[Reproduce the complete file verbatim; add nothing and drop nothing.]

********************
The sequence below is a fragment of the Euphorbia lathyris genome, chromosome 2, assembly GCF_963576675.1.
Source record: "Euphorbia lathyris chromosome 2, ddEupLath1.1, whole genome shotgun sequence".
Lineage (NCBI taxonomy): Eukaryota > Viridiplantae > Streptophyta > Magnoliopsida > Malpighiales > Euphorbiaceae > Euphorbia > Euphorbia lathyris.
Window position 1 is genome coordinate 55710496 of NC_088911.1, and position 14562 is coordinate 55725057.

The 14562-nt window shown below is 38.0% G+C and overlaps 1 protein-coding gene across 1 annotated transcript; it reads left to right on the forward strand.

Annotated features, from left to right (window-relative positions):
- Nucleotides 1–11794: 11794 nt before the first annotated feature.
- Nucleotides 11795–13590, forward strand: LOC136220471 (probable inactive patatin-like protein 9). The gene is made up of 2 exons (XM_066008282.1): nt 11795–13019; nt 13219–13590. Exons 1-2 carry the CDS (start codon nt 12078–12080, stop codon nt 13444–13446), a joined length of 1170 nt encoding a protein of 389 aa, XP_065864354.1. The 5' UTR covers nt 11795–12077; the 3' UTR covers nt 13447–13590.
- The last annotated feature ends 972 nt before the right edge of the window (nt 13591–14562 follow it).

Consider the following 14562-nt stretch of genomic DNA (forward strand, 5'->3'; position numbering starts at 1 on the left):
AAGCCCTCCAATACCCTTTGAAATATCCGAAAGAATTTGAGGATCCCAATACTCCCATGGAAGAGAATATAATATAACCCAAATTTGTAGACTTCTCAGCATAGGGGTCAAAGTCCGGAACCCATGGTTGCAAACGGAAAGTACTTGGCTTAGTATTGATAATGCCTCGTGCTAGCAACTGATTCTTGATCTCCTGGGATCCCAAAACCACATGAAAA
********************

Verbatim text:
The sequence below is a fragment of the Euphorbia lathyris genome, chromosome 2, assembly GCF_963576675.1.
Source record: "Euphorbia lathyris chromosome 2, ddEupLath1.1, whole genome shotgun sequence".
Lineage (NCBI taxonomy): Eukaryota > Viridiplantae > Streptophyta > Magnoliopsida > Malpighiales > Euphorbiaceae > Euphorbia > Euphorbia lathyris.
Window position 1 is genome coordinate 55710496 of NC_088911.1, and position 14562 is coordinate 55725057.

The 14562-nt window shown below is 38.0% G+C and overlaps 1 protein-coding gene across 1 annotated transcript; it reads left to right on the forward strand.

Annotated features, from left to right (window-relative positions):
- Nucleotides 1–11794: 11794 nt before the first annotated feature.
- Nucleotides 11795–13590, forward strand: LOC136220471 (probable inactive patatin-like protein 9). The gene is made up of 2 exons (XM_066008282.1): nt 11795–13019; nt 13219–13590. Exons 1-2 carry the CDS (start codon nt 12078–12080, stop codon nt 13444–13446), a joined length of 1170 nt encoding a protein of 389 aa, XP_065864354.1. The 5' UTR covers nt 11795–12077; the 3' UTR covers nt 13447–13590.
- The last annotated feature ends 972 nt before the right edge of the window (nt 13591–14562 follow it).

Consider the following 14562-nt stretch of genomic DNA (forward strand, 5'->3'; position numbering starts at 1 on the left):
AAGCCCTCCAATACCCTTTGAAATATCCGAAAGAATTTGAGGATCCCAATACTCCCATGGAAGAGAATATAATATAACCCAAATTTGTAGACTTCTCAGCATAGGGGTCAAAGTCCGGAACCCATGGTTGCAAACGGAAAGTACTTGGCTTAGTATTGATAATGCCTCGTGCTAGCAACTGATTCTTGATCTCCTGGGATCCCAAAACCACATGAAAA